The music on this disc of compositions by Scotland's James MacMillan, all sacred and all but one choral, is given nearly in reverse chronological order, which actually works well: the more diatonic idiom of his earlier pieces gives the listener space to relax after the more dissonant and above all more dynamically challenging works written since the year 2000. The dynamics are really spectacular, and the album can be recommended purely as an ideal meeting place of the talents of composer, performer, and engineering team. The Wells Cathedral Choir under Matthew Owens, along with organist Jonathan Vaughn, are working on the choir's home ground, and they achieve total clarity in the long stretches of quiet, dissonant music with which many of MacMillan's pieces begin. Eventually they coalesce into more stable music for the choir. Most remarkable in the level of tension achieved is the opening Jubilate Deo, dedicated to a since-executed Death Row prison inmate whom the composer befriended in Texas. But the choir's musical control is impressive throughout, and the album provides not only a good introduction to one of the most rigorous and yet most appealing contemporary choral composers of the British Isles (if you're getting tired of John Rutter, try this), but also to the whole world of British cathedral music recorded on the Hyperion label, the organization that does it best. Highly recommended.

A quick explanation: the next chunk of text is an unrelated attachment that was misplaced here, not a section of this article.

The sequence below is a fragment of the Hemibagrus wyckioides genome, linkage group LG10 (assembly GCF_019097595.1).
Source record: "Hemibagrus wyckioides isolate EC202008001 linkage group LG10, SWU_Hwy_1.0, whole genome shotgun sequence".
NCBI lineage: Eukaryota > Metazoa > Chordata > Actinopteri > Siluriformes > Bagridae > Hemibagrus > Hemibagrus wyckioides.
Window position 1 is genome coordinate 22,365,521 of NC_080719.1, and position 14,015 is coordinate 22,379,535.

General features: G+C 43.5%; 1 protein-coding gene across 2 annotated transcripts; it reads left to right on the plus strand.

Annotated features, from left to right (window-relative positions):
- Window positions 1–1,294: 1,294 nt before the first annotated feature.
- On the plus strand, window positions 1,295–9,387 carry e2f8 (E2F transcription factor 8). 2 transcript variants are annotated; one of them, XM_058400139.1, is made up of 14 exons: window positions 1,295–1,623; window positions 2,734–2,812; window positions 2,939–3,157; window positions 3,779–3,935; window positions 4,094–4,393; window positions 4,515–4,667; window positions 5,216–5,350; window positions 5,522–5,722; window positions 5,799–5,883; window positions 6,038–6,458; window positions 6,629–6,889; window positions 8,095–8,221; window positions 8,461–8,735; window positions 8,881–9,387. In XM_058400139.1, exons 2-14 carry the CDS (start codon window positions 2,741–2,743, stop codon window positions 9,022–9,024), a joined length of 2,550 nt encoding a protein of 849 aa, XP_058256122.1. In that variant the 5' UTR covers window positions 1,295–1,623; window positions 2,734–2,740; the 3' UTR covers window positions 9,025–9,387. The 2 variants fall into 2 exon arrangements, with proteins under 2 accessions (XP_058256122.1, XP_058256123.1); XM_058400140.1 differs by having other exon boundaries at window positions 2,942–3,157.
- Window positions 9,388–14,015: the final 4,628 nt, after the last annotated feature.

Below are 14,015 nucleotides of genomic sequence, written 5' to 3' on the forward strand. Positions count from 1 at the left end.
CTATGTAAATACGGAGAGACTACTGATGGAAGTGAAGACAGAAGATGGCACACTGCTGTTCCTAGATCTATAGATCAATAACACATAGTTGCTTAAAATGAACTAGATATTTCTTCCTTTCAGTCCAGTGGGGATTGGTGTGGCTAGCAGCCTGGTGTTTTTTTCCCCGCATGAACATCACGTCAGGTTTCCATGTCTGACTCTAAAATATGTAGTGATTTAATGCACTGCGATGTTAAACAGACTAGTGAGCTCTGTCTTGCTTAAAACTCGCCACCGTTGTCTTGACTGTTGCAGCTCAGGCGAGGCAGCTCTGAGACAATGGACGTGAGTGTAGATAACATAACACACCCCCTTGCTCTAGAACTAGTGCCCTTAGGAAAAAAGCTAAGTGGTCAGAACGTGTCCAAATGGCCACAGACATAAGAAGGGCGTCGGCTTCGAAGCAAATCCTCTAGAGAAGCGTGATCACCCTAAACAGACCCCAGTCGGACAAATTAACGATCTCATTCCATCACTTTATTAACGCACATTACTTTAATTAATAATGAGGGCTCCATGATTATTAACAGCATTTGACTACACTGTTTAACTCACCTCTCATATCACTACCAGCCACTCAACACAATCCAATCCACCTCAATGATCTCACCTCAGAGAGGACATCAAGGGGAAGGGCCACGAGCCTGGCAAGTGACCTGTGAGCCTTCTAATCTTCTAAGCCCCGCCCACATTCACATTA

AllMusic Review by James Manheim
|Magnificat and Nunc dimittis, for SATB and organ|